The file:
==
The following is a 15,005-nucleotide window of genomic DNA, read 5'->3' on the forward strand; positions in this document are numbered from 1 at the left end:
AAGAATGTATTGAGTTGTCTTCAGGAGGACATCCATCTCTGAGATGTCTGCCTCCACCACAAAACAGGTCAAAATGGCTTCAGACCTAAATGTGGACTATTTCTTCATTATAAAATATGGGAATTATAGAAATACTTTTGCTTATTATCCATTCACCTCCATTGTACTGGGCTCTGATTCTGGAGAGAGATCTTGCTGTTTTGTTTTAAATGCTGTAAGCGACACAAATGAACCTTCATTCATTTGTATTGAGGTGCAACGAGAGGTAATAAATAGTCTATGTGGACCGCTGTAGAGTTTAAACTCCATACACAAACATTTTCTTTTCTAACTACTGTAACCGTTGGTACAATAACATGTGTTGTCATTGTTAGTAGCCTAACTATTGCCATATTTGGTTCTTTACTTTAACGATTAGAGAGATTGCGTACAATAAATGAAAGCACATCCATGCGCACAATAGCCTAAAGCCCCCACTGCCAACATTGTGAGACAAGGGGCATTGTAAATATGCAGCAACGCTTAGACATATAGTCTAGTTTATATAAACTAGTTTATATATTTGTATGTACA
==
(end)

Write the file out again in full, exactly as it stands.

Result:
The following is a 15,005-nucleotide window of genomic DNA, read 5'->3' on the forward strand; positions in this document are numbered from 1 at the left end:
AAGAATGTATTGAGTTGTCTTCAGGAGGACATCCATCTCTGAGATGTCTGCCTCCACCACAAAACAGGTCAAAATGGCTTCAGACCTAAATGTGGACTATTTCTTCATTATAAAATATGGGAATTATAGAAATACTTTTGCTTATTATCCATTCACCTCCATTGTACTGGGCTCTGATTCTGGAGAGAGATCTTGCTGTTTTGTTTTAAATGCTGTAAGCGACACAAATGAACCTTCATTCATTTGTATTGAGGTGCAACGAGAGGTAATAAATAGTCTATGTGGACCGCTGTAGAGTTTAAACTCCATACACAAACATTTTCTTTTCTAACTACTGTAACCGTTGGTACAATAACATGTGTTGTCATTGTTAGTAGCCTAACTATTGCCATATTTGGTTCTTTACTTTAACGATTAGAGAGATTGCGTACAATAAATGAAAGCACATCCATGCGCACAATAGCCTAAAGCCCCCACTGCCAACATTGTGAGACAAGGGGCATTGTAAATATGCAGCAACGCTTAGACATATAGTCTAGTTTATATAAACTAGTTTATATATTTGTATGTACA